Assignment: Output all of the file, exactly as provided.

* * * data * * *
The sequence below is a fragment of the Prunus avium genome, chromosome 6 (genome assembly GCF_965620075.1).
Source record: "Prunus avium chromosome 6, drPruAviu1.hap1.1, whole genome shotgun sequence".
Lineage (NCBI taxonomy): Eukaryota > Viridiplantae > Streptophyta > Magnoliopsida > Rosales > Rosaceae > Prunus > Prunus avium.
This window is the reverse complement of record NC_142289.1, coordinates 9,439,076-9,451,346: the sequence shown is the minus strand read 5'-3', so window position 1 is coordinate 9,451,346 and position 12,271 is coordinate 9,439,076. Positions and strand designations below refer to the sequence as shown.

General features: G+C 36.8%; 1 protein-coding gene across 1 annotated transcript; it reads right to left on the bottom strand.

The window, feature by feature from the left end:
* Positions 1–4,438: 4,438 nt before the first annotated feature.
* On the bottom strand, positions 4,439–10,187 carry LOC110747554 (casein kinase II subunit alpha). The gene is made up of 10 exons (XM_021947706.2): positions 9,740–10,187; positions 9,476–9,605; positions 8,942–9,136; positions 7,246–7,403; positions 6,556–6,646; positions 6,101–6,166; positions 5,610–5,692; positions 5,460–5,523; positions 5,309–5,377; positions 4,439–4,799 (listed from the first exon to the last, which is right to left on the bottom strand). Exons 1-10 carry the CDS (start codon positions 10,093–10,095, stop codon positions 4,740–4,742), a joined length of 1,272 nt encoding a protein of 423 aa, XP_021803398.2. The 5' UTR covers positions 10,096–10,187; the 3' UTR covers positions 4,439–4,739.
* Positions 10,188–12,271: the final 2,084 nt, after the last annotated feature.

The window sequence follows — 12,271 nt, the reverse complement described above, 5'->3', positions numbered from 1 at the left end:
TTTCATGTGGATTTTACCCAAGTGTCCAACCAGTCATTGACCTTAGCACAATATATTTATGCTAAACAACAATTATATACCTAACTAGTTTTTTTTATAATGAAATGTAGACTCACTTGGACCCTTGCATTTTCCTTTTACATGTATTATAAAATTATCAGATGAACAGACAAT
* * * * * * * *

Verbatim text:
The sequence below is a fragment of the Prunus avium genome, chromosome 6 (genome assembly GCF_965620075.1).
Source record: "Prunus avium chromosome 6, drPruAviu1.hap1.1, whole genome shotgun sequence".
Lineage (NCBI taxonomy): Eukaryota > Viridiplantae > Streptophyta > Magnoliopsida > Rosales > Rosaceae > Prunus > Prunus avium.
This window is the reverse complement of record NC_142289.1, coordinates 9,439,076-9,451,346: the sequence shown is the minus strand read 5'-3', so window position 1 is coordinate 9,451,346 and position 12,271 is coordinate 9,439,076. Positions and strand designations below refer to the sequence as shown.

General features: G+C 36.8%; 1 protein-coding gene across 1 annotated transcript; it reads right to left on the bottom strand.

The window, feature by feature from the left end:
* Positions 1–4,438: 4,438 nt before the first annotated feature.
* On the bottom strand, positions 4,439–10,187 carry LOC110747554 (casein kinase II subunit alpha). The gene is made up of 10 exons (XM_021947706.2): positions 9,740–10,187; positions 9,476–9,605; positions 8,942–9,136; positions 7,246–7,403; positions 6,556–6,646; positions 6,101–6,166; positions 5,610–5,692; positions 5,460–5,523; positions 5,309–5,377; positions 4,439–4,799 (listed from the first exon to the last, which is right to left on the bottom strand). Exons 1-10 carry the CDS (start codon positions 10,093–10,095, stop codon positions 4,740–4,742), a joined length of 1,272 nt encoding a protein of 423 aa, XP_021803398.2. The 5' UTR covers positions 10,096–10,187; the 3' UTR covers positions 4,439–4,739.
* Positions 10,188–12,271: the final 2,084 nt, after the last annotated feature.

The window sequence follows — 12,271 nt, the reverse complement described above, 5'->3', positions numbered from 1 at the left end:
TTTCATGTGGATTTTACCCAAGTGTCCAACCAGTCATTGACCTTAGCACAATATATTTATGCTAAACAACAATTATATACCTAACTAGTTTTTTTTATAATGAAATGTAGACTCACTTGGACCCTTGCATTTTCCTTTTACATGTATTATAAAATTATCAGATGAACAGACAAT